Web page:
How do career centers handle alternative experiential learning experiences such as contests and hackathons that may not fall into a college’s or university’s internship bucket?
Matthew Cowley warns that any trend that emerges that is considered to be a best practice could potentially threaten equitable outcomes for marginalized students.
Last March, a group of five Florida schools shifted their joint in-person reverse career fair to a virtual “venue” in just two weeks, but with positive results.
In this new era of social distancing, what is replacing the firm, professional handshake?
For many organizations and institutions that made commitments to take action in response to racial injustice, the work has yet to begin.
CDK Global’s retooling of its internship offboarding process has expanded opportunities for interns to stay connected with the firm.
Career centers and students must be vigilant about fraudulent employers and should identify steps to take to verify the legitimacy of an employer.
The guarded optimism of early June has faded into the reality that the COVID-19 pandemic has had a significant impact on college enrollments for the fall.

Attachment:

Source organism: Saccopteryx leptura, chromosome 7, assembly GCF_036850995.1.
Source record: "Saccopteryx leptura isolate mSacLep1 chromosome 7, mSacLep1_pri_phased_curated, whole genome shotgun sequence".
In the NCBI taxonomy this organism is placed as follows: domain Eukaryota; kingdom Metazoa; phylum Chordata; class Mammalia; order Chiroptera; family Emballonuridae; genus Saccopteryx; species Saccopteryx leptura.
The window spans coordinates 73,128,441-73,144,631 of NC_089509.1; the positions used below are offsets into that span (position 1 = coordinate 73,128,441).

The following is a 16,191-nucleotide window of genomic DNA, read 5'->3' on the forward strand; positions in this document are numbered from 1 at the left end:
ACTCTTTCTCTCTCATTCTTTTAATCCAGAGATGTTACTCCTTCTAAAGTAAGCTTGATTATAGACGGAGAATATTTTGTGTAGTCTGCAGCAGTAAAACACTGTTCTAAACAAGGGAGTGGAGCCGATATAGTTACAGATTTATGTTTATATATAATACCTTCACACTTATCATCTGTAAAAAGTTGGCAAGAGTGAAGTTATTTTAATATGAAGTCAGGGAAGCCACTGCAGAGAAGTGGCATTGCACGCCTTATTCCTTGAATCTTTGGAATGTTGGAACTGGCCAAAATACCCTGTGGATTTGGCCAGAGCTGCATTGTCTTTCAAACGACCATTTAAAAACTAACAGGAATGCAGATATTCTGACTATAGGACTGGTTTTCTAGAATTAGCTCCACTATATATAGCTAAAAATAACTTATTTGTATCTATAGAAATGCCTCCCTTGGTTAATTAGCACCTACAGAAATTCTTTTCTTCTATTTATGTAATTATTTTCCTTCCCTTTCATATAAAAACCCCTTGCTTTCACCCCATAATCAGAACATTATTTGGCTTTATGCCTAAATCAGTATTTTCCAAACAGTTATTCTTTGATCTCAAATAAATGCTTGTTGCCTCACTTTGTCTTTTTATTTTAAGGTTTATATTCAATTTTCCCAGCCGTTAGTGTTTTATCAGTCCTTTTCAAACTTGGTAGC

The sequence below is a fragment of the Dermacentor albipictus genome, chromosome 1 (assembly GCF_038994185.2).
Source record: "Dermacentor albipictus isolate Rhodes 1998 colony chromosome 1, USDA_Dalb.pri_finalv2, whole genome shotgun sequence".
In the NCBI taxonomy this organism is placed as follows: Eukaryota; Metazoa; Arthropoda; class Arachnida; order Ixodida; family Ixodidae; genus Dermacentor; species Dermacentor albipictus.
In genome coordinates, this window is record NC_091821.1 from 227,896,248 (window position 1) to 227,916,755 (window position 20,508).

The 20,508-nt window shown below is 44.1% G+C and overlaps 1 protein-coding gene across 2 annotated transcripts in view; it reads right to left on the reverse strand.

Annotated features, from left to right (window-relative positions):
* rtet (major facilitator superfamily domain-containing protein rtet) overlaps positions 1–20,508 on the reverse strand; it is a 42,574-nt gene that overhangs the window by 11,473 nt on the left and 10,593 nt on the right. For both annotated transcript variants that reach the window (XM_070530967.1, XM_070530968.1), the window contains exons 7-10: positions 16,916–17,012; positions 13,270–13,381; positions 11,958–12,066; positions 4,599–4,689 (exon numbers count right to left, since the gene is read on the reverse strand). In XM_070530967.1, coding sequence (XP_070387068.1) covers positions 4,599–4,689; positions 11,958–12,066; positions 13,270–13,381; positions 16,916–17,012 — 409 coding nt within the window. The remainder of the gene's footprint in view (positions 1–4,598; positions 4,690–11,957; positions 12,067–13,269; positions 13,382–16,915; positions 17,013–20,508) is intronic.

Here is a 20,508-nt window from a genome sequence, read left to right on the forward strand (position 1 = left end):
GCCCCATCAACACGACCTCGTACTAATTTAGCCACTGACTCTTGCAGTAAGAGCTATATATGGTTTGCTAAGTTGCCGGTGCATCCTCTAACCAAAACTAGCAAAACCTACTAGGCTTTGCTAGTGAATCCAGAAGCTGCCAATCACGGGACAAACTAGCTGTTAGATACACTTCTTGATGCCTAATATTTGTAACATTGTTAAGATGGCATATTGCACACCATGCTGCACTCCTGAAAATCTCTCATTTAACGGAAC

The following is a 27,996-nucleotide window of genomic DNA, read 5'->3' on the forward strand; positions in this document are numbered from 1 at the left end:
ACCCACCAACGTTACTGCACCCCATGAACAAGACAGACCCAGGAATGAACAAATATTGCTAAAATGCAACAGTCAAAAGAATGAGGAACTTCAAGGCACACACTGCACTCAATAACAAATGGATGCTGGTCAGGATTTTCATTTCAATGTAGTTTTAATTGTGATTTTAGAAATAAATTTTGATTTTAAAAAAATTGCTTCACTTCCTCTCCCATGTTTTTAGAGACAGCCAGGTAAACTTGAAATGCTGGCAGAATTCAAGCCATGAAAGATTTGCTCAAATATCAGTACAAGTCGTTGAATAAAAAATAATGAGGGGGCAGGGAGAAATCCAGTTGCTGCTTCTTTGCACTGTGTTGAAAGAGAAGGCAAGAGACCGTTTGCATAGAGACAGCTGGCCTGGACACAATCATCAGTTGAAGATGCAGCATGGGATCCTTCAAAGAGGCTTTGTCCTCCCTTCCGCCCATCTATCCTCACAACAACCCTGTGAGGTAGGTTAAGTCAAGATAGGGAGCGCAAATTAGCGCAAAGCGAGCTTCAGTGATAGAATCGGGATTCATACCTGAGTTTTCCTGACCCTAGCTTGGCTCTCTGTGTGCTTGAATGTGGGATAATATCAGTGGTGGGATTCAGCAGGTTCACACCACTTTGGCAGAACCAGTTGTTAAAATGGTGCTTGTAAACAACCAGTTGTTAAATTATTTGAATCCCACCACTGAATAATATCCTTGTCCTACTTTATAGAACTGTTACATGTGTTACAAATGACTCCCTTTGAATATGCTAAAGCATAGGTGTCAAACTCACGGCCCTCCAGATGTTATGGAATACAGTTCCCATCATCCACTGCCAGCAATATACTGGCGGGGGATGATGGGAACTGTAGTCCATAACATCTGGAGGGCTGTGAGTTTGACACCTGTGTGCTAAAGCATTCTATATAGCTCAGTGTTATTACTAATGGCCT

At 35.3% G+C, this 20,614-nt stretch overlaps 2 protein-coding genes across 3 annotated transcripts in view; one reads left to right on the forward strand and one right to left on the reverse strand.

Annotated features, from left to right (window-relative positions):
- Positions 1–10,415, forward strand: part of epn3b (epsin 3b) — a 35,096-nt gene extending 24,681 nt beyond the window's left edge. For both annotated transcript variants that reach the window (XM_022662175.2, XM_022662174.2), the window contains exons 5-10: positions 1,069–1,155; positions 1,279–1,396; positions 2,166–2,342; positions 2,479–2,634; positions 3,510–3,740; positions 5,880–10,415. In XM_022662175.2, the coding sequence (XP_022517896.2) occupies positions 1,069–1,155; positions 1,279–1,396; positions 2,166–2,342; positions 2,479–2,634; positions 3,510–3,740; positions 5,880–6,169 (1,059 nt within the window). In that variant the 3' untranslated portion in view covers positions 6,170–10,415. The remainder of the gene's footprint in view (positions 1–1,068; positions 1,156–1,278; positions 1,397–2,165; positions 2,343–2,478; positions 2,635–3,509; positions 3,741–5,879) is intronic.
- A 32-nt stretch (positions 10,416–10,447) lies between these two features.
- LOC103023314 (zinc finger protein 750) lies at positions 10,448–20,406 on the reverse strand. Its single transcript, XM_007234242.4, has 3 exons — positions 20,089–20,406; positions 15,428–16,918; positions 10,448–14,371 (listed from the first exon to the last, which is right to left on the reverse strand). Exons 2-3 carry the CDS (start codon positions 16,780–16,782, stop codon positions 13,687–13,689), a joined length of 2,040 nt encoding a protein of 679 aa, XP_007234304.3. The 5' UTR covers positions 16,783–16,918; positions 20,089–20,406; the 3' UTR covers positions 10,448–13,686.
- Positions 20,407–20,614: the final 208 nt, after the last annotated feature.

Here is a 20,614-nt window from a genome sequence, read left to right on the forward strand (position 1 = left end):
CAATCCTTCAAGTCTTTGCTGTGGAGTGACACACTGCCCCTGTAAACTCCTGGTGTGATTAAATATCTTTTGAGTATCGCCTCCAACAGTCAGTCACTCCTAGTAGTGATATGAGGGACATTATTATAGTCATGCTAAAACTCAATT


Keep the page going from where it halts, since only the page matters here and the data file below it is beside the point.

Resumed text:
NACE members offer ideas for managing the career center staff’s interactions—whether in person or virtual—this fall.
NACE’s quick poll assessing our field’s reaction to combat racial injustice show that employers and colleges have been slow to take action.
The final results of NACE’s recent quick poll show how our field is responding to the need to address racial injustice.
Abbott Laboratories’ high school internship program exposes students from diverse backgrounds across the United States to STEM fields.
WCU’s career center and autism program developed a sensory-friendly event where differently abled students feel more comfortable and confident interacting with recruiters.
Larger companies are more likely to recruit virtually during the 2020-21 academic year, according to a forthcoming report from NACE.
Although AOIC requires potential interns to be enrolled in college, in certain cases, summer interns who did not return to school because of COVID have been allowed to stay on.
Does your organization run a background check immediately after making an offer or closer to the new hire’s start date? URR professionals in the NACE Community share their approaches.
MI GEAR UP is a statewide program designed to provide support to students from high schools in low-income areas who are making the transition to college and throughout their first year there
Some career centers are noticing a decrease in employer and student registration for virtual career fairs. What strategies might increase the number of employers attending?
By the end of April, more than half of employers planned to move their internship programs to virtual and nearly half expected to delay intern start dates in responses to the pandemic.